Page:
About

Michael Zucchi

 B.E. (Comp. Sys. Eng.)

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Monday, 26 November 2018, 16:58

Putting things back together

My brother was here a few weeks ago and I took the opportunity of having transport (I don't drive - just never got a license) to get a few things that are a little difficult to transport on the bicycle.

One was to take my old VAF DC-7 Rev 1.0 speakers and get them reconditioned. It wasn't exactly cheap but they replaced the old drivers (required a bigger hole) and i'm not sure what else. But I asked to keep the old drivers just to muck around with, perhaps build a 'portable speaker' type thing out of them. They are a bit scratchy from uh, over-use, but I noticed the main problem is the surrounds had perished. I looked up some info about replacing them and ended up ordering some cheapies from China - i'm not sure I can recover them regardless and it's not worth the cost if I fail.

Part of the probess is removing the old rubber, and about all I can say about it is you have to be patient. I used a very sharp chisel and it took a couple of hours just to remove one, although the final 1/4 went much faster than the first once I got the technique sorted out.

Tools

Another thing I got was a welder, small drill press and some other tools. And that lead to a bit of a spending spree that continued after he left, buying a bunch of other workshop tools. They're mostly cheap bits and pieces because i'm not sure how much use i'll get out of them.

It wasn't the reason I got the welder but the first thing I thought of making was a belt buckle for a very wide kilt belt. I had asked a small leather work place (shoe repair, belts) shop in the city whether they could make wide belts but they couldn't and directed me to a saddlesmith at the other end of town. I dropped in one day and asked about it - yeah he could make any width belt, but he didn't have any buckles suitable. So the next weekend I got the welder out and turned a couple of pieces of wine barrel ring into a rather large belt buckle.

The welding is pretty shithouse but I haven't welded for years and the grinding and polishing hides most of it. The buckle has a loop through which the belt connects and a single pin which selects the size. The end of the belt comes around out the front (or can go behind) and a loop holds it in place.

The front finish is a sort of coarse brushed/dented appearance from using an angle grinder, wire brush and polishing wheel. I'm still not sure on the finish but I will probably clear coat it.

The belt I got made up is 70mm wide and the loop which connects to the buckle uses press-studs so I can make more buckles and easily replace them. 70mm is about the widest that suits the kilts I have which is just as well because I didn't really know what it would look like till it was made.

Not particularly cheap either at $99 but at least it's locally made and very solid leather - it should last forever. My existing belt was relatively 'cheap' one from utkilts that uses velcro to adjust the length. But the finish is wearing already (mostly creases), the velcro is coming off around the back, and the buckle - while ok - is a bit cheap. The actual bits are made in Pakistan I believe but the shipping costs from USA are outrageous - although they seem to have gotten slightly better, but to get the same belt ($26) and buckle ($17) again would cost $77 when shipping is added anyway, and they don't handle GST (I have no idea whether this means you get hit with import hassles above the $7 GST cost). And that's the absolute cheapest/slowest option, it ranges up to $130!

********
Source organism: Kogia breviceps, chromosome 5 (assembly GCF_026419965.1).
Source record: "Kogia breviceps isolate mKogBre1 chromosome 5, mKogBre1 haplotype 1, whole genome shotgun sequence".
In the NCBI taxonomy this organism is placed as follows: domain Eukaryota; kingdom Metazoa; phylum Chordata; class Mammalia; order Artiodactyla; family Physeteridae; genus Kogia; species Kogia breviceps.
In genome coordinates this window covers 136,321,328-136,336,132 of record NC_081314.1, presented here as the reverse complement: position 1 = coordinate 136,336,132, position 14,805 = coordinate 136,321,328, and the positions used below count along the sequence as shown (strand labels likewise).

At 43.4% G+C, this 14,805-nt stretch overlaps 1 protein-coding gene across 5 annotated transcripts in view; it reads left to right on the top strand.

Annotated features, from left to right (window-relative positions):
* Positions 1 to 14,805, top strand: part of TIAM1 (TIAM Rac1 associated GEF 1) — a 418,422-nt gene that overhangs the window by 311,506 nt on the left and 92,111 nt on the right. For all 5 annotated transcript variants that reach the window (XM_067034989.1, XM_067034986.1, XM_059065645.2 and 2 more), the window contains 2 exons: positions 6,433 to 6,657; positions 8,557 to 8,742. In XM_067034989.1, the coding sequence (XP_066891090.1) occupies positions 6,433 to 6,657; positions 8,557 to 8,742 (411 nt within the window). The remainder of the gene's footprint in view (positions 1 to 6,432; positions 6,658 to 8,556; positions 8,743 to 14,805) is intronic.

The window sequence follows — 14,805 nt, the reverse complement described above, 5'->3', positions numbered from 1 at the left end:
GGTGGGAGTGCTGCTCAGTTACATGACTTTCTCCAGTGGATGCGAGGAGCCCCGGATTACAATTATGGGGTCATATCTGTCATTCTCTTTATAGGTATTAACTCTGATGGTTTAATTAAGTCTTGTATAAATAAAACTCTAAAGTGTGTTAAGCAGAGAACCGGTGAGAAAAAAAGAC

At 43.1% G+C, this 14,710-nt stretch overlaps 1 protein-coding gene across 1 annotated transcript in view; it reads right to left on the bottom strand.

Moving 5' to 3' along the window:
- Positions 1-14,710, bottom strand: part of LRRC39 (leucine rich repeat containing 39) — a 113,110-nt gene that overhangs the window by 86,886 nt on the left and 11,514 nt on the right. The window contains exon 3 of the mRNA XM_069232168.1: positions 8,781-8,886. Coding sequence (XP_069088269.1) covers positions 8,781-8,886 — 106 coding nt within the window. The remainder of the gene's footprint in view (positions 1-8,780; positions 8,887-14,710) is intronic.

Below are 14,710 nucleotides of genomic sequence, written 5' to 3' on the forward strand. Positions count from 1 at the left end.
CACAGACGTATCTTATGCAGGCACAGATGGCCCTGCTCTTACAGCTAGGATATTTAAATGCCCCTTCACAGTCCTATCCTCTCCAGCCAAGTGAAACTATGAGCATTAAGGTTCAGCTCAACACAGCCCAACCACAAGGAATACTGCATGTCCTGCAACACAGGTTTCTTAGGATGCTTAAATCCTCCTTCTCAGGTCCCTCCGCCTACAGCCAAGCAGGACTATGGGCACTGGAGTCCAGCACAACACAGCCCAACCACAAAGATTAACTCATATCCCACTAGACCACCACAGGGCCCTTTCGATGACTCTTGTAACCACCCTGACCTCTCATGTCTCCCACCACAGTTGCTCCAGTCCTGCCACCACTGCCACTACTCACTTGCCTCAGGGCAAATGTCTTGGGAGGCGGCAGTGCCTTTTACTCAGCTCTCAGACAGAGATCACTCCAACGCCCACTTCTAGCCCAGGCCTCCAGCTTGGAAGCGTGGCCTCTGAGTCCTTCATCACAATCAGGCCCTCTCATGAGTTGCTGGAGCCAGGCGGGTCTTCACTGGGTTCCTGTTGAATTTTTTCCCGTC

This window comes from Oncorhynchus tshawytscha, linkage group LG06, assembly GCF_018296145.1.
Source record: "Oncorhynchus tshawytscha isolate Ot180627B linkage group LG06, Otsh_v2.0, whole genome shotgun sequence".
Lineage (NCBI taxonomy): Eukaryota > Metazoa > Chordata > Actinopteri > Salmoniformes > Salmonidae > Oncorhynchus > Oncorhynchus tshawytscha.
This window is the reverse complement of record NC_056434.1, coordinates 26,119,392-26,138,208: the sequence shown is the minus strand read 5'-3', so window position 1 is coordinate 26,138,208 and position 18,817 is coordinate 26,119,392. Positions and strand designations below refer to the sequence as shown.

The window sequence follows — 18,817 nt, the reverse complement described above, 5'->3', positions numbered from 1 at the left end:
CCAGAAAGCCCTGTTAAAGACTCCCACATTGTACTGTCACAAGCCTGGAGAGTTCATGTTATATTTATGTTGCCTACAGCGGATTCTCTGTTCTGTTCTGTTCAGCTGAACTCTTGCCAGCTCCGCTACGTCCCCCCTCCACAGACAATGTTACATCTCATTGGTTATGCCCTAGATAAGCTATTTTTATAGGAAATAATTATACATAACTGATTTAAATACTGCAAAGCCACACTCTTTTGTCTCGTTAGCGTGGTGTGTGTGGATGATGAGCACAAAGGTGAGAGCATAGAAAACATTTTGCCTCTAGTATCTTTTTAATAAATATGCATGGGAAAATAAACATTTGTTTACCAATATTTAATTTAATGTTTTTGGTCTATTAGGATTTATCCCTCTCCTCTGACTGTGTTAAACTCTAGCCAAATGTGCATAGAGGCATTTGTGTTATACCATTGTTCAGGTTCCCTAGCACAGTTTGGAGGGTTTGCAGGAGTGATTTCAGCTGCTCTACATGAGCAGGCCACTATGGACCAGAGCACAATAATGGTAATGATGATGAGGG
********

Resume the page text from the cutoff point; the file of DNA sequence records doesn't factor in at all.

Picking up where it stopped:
Actually I have an idea for another buckle mechanism that I might try out when I get time, if I do that I might get a 60mm belt made. The other idea would be a lower profile, hide the tail of the belt (wrap under), and possible be hole-less if I can create a binding mechanism that wont damage the front surface of the belt.

And today I turned one of the practice pieces of barrel strap into a bottle opener. I drilled some holes and filed out the opening shape by hand.

The finish is a little shit because I cut a bit deep using a sanding disc on an angle grinder and gave up trying to sand it out, although it is a lot shinier than it appears in the photo.

Partly I was experimenting with finishes and patterns and i'm happier with the pattern here, or at least the general approach. I created a round ended punch from an old broken screwdriver and used a small portable jackhammer (/ hammer drill) to pound in the dots. Because i'm just cold working it's a bit difficult to do much in the pattern department.

Gets me away from the computer screen anyway, i'm kinda burnt out on that. I'm not really doing enough hours lately for the guy who pays me (for various reasons beyond our control he's got more money than hours I want to work!), although the customers who pay him are quite happy with the output!

I'm at the point where I finally need to get some glasses. I had another eye test last week and while I can still survive without it it's to the point that i'm not recognising people from afar and squinting a bit too much reading at times. I need a separate reading and distance script unfortunately so I got a pair of sunnies for distance and reading glasses for work. They would've helped with the fabrication above! It's going to take a while to get used to them, and/or work out whether I get progressive lenses or whatnot, for example I can't read games very well on my TV, but that's farther away than the reading glasses work at, sigh. I guess i'll find out in a week or so.

Tagged workshop.
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